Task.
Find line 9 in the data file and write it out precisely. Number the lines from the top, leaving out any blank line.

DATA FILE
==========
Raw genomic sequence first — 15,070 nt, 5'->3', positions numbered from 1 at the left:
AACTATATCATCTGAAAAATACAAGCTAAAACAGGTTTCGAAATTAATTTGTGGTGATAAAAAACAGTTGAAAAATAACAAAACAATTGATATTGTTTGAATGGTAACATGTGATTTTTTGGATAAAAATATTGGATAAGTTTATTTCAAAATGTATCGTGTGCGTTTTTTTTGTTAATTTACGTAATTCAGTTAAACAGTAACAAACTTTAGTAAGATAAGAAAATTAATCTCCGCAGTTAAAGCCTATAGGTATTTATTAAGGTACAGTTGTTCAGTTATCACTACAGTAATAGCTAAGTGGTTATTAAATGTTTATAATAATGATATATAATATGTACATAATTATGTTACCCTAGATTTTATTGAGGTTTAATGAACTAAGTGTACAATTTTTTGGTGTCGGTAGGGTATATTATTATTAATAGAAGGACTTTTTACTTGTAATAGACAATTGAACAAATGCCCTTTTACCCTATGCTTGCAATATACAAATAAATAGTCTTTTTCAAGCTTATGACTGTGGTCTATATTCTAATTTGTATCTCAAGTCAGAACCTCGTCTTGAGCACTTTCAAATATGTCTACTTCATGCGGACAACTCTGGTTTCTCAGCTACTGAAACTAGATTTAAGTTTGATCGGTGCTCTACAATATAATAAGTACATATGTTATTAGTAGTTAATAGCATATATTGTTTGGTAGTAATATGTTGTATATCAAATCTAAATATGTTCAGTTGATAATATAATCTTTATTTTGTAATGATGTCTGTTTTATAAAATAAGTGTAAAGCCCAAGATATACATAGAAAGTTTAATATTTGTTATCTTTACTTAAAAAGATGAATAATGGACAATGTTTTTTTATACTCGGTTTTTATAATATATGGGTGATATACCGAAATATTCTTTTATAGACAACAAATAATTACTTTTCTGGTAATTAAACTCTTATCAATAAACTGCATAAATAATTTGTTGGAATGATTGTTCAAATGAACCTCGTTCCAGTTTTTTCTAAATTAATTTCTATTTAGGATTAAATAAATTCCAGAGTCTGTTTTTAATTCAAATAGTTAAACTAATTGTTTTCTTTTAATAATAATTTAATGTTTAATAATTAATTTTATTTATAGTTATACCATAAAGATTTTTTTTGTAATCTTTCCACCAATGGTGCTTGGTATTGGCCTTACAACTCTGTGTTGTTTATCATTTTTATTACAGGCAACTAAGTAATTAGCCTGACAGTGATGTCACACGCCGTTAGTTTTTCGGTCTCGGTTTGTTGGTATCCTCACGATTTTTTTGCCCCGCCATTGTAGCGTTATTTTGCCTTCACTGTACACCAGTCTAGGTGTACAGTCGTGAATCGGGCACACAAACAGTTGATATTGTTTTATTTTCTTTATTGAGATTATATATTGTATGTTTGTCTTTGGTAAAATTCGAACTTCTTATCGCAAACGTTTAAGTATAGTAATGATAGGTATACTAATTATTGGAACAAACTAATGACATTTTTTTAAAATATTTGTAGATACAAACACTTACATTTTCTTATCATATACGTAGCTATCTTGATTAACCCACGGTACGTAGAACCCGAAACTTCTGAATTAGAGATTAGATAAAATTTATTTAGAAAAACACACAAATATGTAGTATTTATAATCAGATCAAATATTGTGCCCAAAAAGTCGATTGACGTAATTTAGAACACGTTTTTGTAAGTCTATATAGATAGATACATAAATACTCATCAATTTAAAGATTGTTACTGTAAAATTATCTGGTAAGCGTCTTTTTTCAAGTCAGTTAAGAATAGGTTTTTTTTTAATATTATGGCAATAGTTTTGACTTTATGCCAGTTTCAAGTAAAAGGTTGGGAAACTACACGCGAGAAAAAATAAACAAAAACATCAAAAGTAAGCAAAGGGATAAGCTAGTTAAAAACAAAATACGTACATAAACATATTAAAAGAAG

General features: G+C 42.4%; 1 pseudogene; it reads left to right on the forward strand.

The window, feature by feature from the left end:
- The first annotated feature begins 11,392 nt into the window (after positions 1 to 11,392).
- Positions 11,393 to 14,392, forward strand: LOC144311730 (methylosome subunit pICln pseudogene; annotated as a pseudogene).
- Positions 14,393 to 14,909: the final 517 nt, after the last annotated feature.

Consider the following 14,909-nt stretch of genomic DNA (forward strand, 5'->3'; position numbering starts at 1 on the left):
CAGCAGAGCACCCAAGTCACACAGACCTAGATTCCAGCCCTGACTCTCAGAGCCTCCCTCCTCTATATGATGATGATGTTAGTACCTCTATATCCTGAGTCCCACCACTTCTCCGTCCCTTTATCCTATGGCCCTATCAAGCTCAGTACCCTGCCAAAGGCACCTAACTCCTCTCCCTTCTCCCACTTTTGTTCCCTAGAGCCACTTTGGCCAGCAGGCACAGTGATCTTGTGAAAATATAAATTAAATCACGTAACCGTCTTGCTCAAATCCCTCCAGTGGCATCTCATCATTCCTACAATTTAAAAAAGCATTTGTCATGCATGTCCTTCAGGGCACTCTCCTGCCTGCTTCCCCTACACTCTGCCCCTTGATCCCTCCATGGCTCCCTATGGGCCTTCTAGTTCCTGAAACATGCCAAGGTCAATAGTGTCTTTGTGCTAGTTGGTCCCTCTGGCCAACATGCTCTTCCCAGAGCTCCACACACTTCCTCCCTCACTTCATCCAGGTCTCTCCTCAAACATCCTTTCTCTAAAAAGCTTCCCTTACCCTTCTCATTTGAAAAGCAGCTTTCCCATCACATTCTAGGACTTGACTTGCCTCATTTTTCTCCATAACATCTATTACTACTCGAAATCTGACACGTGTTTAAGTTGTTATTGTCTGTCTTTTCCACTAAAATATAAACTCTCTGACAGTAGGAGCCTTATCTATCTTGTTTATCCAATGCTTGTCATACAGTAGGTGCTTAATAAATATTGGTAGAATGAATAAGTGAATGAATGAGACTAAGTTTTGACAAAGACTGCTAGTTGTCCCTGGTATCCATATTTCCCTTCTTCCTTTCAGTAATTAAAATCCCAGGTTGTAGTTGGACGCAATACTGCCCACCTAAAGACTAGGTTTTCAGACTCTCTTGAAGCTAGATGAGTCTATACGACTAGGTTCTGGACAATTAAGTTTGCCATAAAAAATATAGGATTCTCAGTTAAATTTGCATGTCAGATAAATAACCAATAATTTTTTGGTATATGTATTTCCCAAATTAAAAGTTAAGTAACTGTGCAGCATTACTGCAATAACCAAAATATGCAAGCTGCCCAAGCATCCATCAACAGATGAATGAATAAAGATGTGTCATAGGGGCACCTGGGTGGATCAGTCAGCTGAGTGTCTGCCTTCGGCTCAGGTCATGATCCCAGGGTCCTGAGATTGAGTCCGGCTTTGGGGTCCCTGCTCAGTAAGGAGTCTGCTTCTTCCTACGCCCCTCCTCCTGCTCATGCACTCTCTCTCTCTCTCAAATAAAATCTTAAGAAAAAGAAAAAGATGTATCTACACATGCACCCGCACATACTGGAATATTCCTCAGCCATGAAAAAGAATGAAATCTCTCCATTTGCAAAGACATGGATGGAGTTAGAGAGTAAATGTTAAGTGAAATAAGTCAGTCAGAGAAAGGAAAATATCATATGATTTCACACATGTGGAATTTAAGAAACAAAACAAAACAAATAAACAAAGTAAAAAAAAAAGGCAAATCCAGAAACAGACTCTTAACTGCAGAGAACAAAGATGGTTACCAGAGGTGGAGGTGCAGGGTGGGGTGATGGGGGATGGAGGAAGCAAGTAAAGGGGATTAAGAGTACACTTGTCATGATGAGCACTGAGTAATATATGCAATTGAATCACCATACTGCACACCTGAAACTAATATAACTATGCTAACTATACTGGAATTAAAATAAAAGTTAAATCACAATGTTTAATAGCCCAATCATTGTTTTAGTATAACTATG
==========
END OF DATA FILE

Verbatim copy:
CAGCAGAGCACCCAAGTCACACAGACCTAGATTCCAGCCCTGACTCTCAGAGCCTCCCTCCTCTATATGATGATGATGTTAGTACCTCTATATCCTGAGTCCCACCACTTCTCCGTCCCTTTATCCTATGGCCCTATCAAGCTCAGTACCCTGCCAAAGGCACCTAACTCCTCTCCCTTCTCCCACTTTTGTTCCCTAGAGCCACTTTGGCCAGCAGGCACAGTGATCTTGTGAAAATATAAATTAAATCACGTAACCGTCTTGCTCAAATCCCTCCAGTGGCATCTCATCATTCCTACAATTTAAAAAAGCATTTGTCATGCATGTCCTTCAGGGCACTCTCCTGCCTGCTTCCCCTACACTCTGCCCCTTGATCCCTCCATGGCTCCCTATGGGCCTTCTAGTTCCTGAAACATGCCAAGGTCAATAGTGTCTTTGTGCTAGTTGGTCCCTCTGGCCAACATGCTCTTCCCAGAGCTCCACACACTTCCTCCCTCACTTCATCCAGGTCTCTCCTCAAACATCCTTTCTCTAAAAAGCTTCCCTTACCCTTCTCATTTGAAAAGCAGCTTTCCCATCACATTCTAGGACTTGACTTGCCTCATTTTTCTCCATAACATCTATTACTACTCGAAATCTGACACGTGTTTAAGTTGTTATTGTCTGTCTTTTCCACTAAAATATAAACTCTCTGACAGTAGGAGCCTTATCTATCTTGTTTATCCAATGCTTGTCATACAGTAGGTGCTTAATAAATATTGGTAGAATGAATAAGTGAATGAATGAGACTAAGTTTTGACAAAGACTGCTAGTTGTCCCTGGTATCCATATTTCCCTTCTTCCTTTCAGTAATTAAAATCCCAGGTTGTAGTTGGACGCAATACTGCCCACCTAAAGACTAGGTTTTCAGACTCTCTTGAAGCTAGATGAGTCTATACGACTAGGTTCTGGACAATTAAGTTTGCCATAAAAAATATAGGATTCTCAGTTAAATTTGCATGTCAGATAAATAACCAATAATTTTTTGGTATATGTATTTCCCAAATTAAAAGTTAAGTAACTGTGCAGCATTACTGCAATAACCAAAATATGCAAGCTGCCCAAGCATCCATCAACAGATGAATGAATAAAGATGTGTCATAGGGGCACCTGGGTGGATCAGTCAGCTGAGTGTCTGCCTTCGGCTCAGGTCATGATCCCAGGGTCCTGAGATTGAGTCCGGCTTTGGGGTCCCTGCTCAGTAAGGAGTCTGCTTCTTCCTACGCCCCTCCTCCTGCTCATGCACTCTCTCTCTCTCTCAAATAAAATCTTAAGAAAAAGAAAAAGATGTATCTACACATGCACCCGCACATACTGGAATATTCCTCAGCCATGAAAAAGAATGAAATCTCTCCATTTGCAAAGACATGGATGGAGTTAGAGAGTAAATGTTAAGTGAAATAAGTCAGTCAGAGAAAGGAAAATATCATATGATTTCACACATGTGGAATTTAAGAAACAAAACAAAACAAATAAACAAAGTAAAAAAAAAAGGCAAATCCAGAAACAGACTCTTAACTGCAGAGAACAAAGATGGTTACCAGAGGTGGAGGTGCAGGGTGGGGTGATGGGGGATGGAGGAAGCAAGTAAAGGGGATTAAGAGTACACTTGTCATGATGAGCACTGAGTAATATATGCAATTGAATCACCATACTGCACACCTGAAACTAATATAACTATGCTAACTATACTGGAATTAAAATAAAAGTTAAATCACAATGTTTAATAGCCCAATCATTGTTTTAGTATAACTATG